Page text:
Chandra Bhan Prasad, Dalit writer, activist and author of Dalit
Phobia: Why do they hate us? Prasad is currently researching the
emerging trend of this role reversal in collaboration with the
University of Pennsylvania in the US.
A recent study by Prasad, Devesh Kapur, Lant Pritchett and Shyam Babu,
excerpted last month in the Economic and Political Weekly and reported
by Mint, reflected two significant changes in economic activity of low
caste community in Uttar Pradesh: More and more Dalits are working as
sharecroppers on farm land rather than as labourers, and fewer among
them are handling animal corpses, traditionally an occupation limited
to the community.
Prasad argues that such changes, reflective of a higher social status
for Dalits, have diluted the upper caste arrogance of Hindus
significantly. “Upper-caste Hindus are going through a great amount of
distress. For centuries, they have owned land, but in the post-reform
period, they suddenly realize that owning a television set or a mobile
phone is a much bigger social status than their caste superiority.
They feel threatened when they can’t achieve them,” he adds.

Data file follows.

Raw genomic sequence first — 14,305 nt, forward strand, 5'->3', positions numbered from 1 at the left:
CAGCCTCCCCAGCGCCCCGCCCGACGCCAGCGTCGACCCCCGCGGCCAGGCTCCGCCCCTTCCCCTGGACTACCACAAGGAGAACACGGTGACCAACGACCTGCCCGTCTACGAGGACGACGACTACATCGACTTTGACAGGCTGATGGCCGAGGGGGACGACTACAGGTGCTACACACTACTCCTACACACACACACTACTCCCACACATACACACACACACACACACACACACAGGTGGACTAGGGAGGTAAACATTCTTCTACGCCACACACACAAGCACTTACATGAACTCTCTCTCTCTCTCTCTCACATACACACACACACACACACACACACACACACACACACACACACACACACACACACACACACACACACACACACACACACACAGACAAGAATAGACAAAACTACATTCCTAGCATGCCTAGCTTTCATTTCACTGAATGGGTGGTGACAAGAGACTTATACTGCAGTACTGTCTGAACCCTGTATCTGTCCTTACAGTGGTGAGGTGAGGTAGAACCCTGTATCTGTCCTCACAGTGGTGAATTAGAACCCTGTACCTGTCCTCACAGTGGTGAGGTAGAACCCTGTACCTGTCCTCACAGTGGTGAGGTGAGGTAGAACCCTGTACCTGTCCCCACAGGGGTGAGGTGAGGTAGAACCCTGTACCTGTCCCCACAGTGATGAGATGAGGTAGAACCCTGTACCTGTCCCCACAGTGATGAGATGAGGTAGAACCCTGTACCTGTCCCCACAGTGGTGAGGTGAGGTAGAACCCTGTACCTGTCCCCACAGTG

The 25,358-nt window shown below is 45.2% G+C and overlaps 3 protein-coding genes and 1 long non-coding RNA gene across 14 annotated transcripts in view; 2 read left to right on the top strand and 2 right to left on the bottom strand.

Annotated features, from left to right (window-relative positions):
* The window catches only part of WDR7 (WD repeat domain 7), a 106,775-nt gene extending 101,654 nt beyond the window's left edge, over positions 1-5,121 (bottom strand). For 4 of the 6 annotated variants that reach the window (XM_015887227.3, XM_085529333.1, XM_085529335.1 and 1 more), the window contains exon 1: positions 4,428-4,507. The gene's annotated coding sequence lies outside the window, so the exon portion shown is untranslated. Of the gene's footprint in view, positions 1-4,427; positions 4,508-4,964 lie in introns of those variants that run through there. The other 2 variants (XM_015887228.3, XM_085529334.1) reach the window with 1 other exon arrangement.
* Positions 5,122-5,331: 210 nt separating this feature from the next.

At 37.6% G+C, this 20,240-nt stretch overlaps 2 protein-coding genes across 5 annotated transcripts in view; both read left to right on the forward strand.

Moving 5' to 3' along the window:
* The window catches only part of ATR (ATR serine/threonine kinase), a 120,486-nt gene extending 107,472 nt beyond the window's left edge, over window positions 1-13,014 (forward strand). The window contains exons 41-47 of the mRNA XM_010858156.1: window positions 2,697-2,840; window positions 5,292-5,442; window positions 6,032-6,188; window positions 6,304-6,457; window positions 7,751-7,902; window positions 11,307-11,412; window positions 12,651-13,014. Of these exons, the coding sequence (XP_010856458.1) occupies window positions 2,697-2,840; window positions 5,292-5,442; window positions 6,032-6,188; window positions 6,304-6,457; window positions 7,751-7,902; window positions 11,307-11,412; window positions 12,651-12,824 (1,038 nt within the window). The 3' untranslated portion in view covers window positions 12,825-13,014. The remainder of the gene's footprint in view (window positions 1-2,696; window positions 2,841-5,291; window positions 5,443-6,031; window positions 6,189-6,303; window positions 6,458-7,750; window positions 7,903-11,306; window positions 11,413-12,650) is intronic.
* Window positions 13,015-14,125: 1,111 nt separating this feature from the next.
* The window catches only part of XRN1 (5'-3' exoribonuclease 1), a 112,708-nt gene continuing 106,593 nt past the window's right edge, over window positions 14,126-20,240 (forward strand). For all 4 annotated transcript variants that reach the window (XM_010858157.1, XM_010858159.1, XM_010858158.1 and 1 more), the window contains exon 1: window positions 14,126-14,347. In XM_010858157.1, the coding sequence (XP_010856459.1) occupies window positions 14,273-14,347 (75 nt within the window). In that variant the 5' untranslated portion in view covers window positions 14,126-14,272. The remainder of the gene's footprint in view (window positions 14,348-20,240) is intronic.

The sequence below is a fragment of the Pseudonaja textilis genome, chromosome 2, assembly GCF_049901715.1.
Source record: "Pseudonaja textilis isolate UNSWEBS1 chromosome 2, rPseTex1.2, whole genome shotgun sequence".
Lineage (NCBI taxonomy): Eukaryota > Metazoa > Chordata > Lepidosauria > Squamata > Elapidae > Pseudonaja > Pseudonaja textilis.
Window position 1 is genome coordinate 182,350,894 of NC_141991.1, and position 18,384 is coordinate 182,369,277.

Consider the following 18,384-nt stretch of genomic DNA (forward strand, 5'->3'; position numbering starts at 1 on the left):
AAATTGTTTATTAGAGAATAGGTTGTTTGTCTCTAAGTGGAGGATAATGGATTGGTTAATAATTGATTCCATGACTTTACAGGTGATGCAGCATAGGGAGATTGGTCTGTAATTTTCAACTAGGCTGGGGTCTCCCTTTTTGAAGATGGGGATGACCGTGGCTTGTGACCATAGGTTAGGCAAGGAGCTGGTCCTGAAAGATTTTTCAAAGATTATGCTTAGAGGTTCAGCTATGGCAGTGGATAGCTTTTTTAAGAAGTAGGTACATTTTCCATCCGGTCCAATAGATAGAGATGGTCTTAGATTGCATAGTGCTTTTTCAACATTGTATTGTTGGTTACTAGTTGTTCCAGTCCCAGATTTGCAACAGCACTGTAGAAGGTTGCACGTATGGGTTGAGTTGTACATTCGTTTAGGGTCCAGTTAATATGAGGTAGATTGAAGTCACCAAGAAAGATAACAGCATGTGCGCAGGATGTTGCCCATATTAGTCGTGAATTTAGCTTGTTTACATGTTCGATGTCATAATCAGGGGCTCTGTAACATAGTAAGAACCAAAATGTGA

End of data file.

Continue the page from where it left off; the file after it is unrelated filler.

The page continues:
The growing importance of money in a free-market era is also
undermining the importance of caste by allotting more value to
material possessions instead of social status, Prasad says. “This
money-making phase is very similar to the wave of materialism in the
US in 1960s when the growing importance of money resulted in more
democratic relations between the whites and blacks. Even the upper
caste Hindus such as Brahmins and Rajputs are willingly taking up jobs
that they vehemently detest,” argues Prasad.
Saroj Kumar Chaudhary, 18, perfectly understands the situation. He was
brought to Delhi from Madhubani in Bihar a year ago by a relative
after his father, a small-time farmer, began chiding him for his
constant demands for a mobile. A high-school dropout, Saroj landed a
scavenging job with the Centrestage Mall in Noida.
During the ten-hour shift at the mall, Chaudhary’s primary task is to
keep its toilets clean for which he is paid Rs.4,800 a month. However,